The new law requires that the Department of Fair Employment and Housing (DFEH) develop or obtain online training courses appropriate for supervisor and non-supervisor employees and make them available on the DFEH website. Employers are not required to use the DFEH materials, but may develop their own training materials.

Full text of SB 1343 may be found here.

Non-Disclosure Provisions in Settlement Agreements  (effective Jan. 1, 2019)

SB 820 makes it unlawful for settlement agreements to include confidentiality provisions that deny a person’s right to disclose certain information about unlawful workplace acts, when such an agreement is reached after the filing of a civil or administration action against employers and/or harassers. Starting Jan. 1, 2019, no provision may prevent the disclosure of factual information concerning:

  1. An act of sexual assault;
  2. An act of sexual harassment, as defined under California Civil Code Section 51.9;
  3. An act of workplace harassment or discrimination based on sex;
  4. Failure to prevent acts of workplace harassment or sex discrimination; and
  5. Retaliation against a person for reporting harassment or sex discrimination.

Any agreement containing a provision preventing disclosure of the above-mentioned factual information will be considered unenforceable and contrary to public policy. This non-disclosure requirement does not apply when harassment claims are settled pre-litigation, before any administrative or civil action has been filed.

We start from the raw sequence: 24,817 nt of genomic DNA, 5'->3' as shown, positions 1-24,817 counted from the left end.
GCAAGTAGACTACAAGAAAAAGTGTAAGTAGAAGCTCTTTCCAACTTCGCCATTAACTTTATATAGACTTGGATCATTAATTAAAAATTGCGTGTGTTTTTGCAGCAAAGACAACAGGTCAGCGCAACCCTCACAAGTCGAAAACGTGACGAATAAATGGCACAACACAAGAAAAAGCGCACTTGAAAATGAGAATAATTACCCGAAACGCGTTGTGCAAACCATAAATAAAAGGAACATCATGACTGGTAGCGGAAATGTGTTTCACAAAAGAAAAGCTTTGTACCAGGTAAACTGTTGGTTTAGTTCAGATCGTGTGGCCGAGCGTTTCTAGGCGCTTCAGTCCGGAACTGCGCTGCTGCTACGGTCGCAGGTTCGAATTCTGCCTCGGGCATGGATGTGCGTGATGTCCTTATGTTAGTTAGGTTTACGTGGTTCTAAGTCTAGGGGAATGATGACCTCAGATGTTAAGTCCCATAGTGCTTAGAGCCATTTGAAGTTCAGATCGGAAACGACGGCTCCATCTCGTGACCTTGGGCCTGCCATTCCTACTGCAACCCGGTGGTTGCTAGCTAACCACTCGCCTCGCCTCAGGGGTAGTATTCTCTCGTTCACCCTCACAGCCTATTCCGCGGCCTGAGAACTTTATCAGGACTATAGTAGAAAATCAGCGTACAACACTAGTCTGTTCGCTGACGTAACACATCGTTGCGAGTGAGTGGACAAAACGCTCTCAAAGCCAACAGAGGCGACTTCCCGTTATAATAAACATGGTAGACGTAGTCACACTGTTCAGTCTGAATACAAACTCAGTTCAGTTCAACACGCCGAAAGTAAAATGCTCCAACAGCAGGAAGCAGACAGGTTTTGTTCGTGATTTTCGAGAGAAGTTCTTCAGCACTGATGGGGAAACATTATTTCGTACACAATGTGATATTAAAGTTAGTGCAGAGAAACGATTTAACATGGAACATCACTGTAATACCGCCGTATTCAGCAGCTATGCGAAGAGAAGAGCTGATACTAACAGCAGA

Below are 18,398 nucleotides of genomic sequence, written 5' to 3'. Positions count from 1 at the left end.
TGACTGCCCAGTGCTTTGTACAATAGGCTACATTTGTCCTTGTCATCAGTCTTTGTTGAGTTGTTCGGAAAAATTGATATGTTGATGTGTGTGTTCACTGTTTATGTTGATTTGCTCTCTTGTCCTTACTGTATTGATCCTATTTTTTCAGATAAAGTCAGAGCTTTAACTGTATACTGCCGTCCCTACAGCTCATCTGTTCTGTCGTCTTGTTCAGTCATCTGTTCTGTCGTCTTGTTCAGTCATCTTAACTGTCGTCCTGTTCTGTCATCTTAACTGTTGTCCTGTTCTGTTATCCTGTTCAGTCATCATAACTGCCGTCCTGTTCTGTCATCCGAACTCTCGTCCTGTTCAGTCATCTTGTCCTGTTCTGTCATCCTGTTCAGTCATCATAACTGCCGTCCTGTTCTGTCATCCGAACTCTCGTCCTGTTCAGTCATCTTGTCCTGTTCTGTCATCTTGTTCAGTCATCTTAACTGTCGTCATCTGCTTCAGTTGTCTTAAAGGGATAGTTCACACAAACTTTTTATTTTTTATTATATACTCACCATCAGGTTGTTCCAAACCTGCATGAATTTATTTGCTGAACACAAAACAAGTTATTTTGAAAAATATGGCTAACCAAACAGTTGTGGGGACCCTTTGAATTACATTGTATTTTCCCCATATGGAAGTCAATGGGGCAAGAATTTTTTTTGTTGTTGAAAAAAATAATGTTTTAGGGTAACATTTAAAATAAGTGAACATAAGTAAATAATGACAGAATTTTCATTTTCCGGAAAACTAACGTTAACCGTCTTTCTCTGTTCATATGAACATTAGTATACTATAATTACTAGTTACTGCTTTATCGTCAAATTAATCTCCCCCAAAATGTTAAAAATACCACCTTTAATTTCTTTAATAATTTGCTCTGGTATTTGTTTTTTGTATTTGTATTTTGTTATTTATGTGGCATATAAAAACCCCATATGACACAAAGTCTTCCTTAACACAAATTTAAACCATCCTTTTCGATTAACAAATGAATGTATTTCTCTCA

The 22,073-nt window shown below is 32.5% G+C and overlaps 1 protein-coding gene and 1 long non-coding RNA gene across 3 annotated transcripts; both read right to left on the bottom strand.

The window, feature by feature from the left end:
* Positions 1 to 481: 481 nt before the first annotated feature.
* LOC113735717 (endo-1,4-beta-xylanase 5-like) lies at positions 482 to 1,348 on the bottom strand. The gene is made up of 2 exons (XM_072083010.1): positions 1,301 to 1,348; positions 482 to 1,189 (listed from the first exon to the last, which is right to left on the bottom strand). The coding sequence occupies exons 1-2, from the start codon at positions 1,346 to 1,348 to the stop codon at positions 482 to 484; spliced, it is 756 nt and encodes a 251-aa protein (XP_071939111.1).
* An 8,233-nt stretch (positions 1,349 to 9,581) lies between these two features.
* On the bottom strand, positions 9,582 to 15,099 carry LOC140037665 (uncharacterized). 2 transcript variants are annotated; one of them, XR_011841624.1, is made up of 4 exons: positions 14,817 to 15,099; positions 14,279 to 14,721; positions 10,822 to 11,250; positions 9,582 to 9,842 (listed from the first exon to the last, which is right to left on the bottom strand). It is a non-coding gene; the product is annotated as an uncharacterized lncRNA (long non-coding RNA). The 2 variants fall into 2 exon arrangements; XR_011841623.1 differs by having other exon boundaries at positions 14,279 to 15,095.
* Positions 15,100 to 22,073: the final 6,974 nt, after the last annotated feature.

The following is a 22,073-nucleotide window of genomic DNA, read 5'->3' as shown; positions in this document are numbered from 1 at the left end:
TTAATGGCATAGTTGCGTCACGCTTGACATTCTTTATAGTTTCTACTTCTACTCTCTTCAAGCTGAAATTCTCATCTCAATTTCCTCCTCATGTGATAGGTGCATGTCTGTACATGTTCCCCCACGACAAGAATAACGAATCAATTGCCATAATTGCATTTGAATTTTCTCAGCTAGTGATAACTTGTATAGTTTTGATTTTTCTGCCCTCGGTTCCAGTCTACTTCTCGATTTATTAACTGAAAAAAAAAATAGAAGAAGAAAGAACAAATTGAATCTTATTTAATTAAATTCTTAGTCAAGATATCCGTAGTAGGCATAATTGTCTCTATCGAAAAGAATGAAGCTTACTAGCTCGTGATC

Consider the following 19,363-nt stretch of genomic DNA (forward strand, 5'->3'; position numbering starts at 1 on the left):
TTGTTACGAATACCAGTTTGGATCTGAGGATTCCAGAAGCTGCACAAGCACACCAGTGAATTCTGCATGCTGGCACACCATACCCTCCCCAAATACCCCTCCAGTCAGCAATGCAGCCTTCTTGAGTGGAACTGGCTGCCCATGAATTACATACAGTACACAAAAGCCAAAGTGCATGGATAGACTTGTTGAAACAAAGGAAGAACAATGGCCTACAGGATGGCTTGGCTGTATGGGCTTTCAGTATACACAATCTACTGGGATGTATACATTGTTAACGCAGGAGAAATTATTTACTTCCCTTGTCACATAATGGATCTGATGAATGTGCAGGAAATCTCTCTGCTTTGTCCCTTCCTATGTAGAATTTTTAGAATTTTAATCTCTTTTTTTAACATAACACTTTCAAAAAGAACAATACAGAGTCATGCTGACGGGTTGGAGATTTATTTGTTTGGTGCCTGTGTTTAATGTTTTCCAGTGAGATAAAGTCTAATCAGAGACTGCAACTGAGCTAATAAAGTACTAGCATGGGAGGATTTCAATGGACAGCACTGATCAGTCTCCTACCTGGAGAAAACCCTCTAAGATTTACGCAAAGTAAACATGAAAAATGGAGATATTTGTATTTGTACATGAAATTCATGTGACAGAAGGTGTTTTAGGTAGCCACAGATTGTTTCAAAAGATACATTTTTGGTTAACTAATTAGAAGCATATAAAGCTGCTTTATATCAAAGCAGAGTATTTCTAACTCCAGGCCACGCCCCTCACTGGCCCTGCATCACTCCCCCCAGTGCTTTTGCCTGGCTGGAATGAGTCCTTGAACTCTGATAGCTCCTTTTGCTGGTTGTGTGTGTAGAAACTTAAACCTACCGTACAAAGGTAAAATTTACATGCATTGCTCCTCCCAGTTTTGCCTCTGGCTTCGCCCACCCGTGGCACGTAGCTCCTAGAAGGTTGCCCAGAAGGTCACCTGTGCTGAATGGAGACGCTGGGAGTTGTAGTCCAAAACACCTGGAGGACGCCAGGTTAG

Notably, claimants, at their request, can require a provision that shields the identity and all facts that could lead to the discovery of their identity, unless a government agency or public official is a party to the agreement.

Full text of SB 820 may be found here. The full text of SB 826 mandating women on public company boards may be found here, and additional information regarding the same can be found in our previous Client Alert.

Vetoed Legislation

Although California remains at the forefront of legislation aimed at preventing harassment, the Governor vetoed certain legislation that has found favor in some other states or cities. The vetoed legislation includes a bill that would have banned pre-dispute arbitration agreements covering harassment claims. Similar bills passed in certain other states, but it is Governor Brown’s view that such bans are preempted by the Federal Arbitration Act. He also vetoed a bill that would have required employers with fifty or more employees to maintain records of complaints alleging sexual harassment for at least five years after the complainant’s last date of employment. The Governor found this time expansion unwarranted given California’s existing laws requiring personnel records to be maintained for “suitable periods of time.” He also rejected Legislation that would have extended the statute of limitation for claims under the Fair Employment Act from one to three years.